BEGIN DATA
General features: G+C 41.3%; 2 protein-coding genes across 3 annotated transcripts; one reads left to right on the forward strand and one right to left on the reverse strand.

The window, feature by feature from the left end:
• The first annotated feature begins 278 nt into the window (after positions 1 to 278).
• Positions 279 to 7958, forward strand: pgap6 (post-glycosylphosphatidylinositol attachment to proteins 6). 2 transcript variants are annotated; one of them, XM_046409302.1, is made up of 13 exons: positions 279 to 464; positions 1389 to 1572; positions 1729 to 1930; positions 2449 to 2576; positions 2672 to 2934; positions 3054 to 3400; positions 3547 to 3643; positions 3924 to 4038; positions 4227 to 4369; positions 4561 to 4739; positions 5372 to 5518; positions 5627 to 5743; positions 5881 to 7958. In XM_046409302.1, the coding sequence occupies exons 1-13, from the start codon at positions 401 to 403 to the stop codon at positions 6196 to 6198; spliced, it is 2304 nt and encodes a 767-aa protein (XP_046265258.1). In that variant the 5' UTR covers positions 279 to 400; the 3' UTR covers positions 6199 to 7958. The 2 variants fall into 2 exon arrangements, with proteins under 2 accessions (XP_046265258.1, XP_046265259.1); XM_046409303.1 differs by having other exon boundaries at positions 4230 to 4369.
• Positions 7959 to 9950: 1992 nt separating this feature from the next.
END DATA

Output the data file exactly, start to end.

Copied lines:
General features: G+C 41.3%; 2 protein-coding genes across 3 annotated transcripts; one reads left to right on the forward strand and one right to left on the reverse strand.

The window, feature by feature from the left end:
• The first annotated feature begins 278 nt into the window (after positions 1 to 278).
• Positions 279 to 7958, forward strand: pgap6 (post-glycosylphosphatidylinositol attachment to proteins 6). 2 transcript variants are annotated; one of them, XM_046409302.1, is made up of 13 exons: positions 279 to 464; positions 1389 to 1572; positions 1729 to 1930; positions 2449 to 2576; positions 2672 to 2934; positions 3054 to 3400; positions 3547 to 3643; positions 3924 to 4038; positions 4227 to 4369; positions 4561 to 4739; positions 5372 to 5518; positions 5627 to 5743; positions 5881 to 7958. In XM_046409302.1, the coding sequence occupies exons 1-13, from the start codon at positions 401 to 403 to the stop codon at positions 6196 to 6198; spliced, it is 2304 nt and encodes a 767-aa protein (XP_046265258.1). In that variant the 5' UTR covers positions 279 to 400; the 3' UTR covers positions 6199 to 7958. The 2 variants fall into 2 exon arrangements, with proteins under 2 accessions (XP_046265258.1, XP_046265259.1); XM_046409303.1 differs by having other exon boundaries at positions 4230 to 4369.
• Positions 7959 to 9950: 1992 nt separating this feature from the next.